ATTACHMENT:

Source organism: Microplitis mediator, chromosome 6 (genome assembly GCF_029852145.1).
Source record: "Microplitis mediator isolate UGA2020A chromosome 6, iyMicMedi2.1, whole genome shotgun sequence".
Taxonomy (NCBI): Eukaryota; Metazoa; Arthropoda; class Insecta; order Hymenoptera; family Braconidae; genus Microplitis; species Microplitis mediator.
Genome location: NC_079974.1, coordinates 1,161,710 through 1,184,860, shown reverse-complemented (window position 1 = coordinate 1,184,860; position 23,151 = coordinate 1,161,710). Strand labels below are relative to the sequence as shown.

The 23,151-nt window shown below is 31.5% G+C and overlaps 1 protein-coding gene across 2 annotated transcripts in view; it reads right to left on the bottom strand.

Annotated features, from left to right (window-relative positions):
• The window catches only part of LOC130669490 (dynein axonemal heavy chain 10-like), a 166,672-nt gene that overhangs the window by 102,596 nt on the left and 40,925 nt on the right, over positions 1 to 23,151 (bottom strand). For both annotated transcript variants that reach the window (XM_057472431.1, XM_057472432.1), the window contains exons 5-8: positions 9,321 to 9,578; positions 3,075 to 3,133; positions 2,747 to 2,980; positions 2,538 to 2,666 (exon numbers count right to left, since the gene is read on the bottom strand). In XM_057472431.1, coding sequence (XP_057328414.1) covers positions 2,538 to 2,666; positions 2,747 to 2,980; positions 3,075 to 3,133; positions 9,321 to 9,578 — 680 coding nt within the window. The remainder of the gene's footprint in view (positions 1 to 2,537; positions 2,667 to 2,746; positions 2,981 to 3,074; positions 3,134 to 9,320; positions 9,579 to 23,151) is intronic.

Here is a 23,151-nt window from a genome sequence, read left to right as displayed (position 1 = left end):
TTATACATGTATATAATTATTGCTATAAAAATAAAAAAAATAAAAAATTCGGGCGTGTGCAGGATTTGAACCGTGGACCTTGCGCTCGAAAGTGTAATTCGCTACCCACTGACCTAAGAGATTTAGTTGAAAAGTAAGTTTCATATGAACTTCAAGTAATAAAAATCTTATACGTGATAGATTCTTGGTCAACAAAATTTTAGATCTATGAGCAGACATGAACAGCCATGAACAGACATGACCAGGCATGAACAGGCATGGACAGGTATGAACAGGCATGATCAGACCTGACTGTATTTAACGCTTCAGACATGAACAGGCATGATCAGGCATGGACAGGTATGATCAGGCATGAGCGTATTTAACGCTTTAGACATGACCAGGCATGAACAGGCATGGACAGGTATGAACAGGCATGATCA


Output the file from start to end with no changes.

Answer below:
Source organism: Microplitis mediator, chromosome 6 (genome assembly GCF_029852145.1).
Source record: "Microplitis mediator isolate UGA2020A chromosome 6, iyMicMedi2.1, whole genome shotgun sequence".
Taxonomy (NCBI): Eukaryota; Metazoa; Arthropoda; class Insecta; order Hymenoptera; family Braconidae; genus Microplitis; species Microplitis mediator.
Genome location: NC_079974.1, coordinates 1,161,710 through 1,184,860, shown reverse-complemented (window position 1 = coordinate 1,184,860; position 23,151 = coordinate 1,161,710). Strand labels below are relative to the sequence as shown.

The 23,151-nt window shown below is 31.5% G+C and overlaps 1 protein-coding gene across 2 annotated transcripts in view; it reads right to left on the bottom strand.

Annotated features, from left to right (window-relative positions):
• The window catches only part of LOC130669490 (dynein axonemal heavy chain 10-like), a 166,672-nt gene that overhangs the window by 102,596 nt on the left and 40,925 nt on the right, over positions 1 to 23,151 (bottom strand). For both annotated transcript variants that reach the window (XM_057472431.1, XM_057472432.1), the window contains exons 5-8: positions 9,321 to 9,578; positions 3,075 to 3,133; positions 2,747 to 2,980; positions 2,538 to 2,666 (exon numbers count right to left, since the gene is read on the bottom strand). In XM_057472431.1, coding sequence (XP_057328414.1) covers positions 2,538 to 2,666; positions 2,747 to 2,980; positions 3,075 to 3,133; positions 9,321 to 9,578 — 680 coding nt within the window. The remainder of the gene's footprint in view (positions 1 to 2,537; positions 2,667 to 2,746; positions 2,981 to 3,074; positions 3,134 to 9,320; positions 9,579 to 23,151) is intronic.

Here is a 23,151-nt window from a genome sequence, read left to right as displayed (position 1 = left end):
TTATACATGTATATAATTATTGCTATAAAAATAAAAAAAATAAAAAATTCGGGCGTGTGCAGGATTTGAACCGTGGACCTTGCGCTCGAAAGTGTAATTCGCTACCCACTGACCTAAGAGATTTAGTTGAAAAGTAAGTTTCATATGAACTTCAAGTAATAAAAATCTTATACGTGATAGATTCTTGGTCAACAAAATTTTAGATCTATGAGCAGACATGAACAGCCATGAACAGACATGACCAGGCATGAACAGGCATGGACAGGTATGAACAGGCATGATCAGACCTGACTGTATTTAACGCTTCAGACATGAACAGGCATGATCAGGCATGGACAGGTATGATCAGGCATGAGCGTATTTAACGCTTTAGACATGACCAGGCATGAACAGGCATGGACAGGTATGAACAGGCATGATCA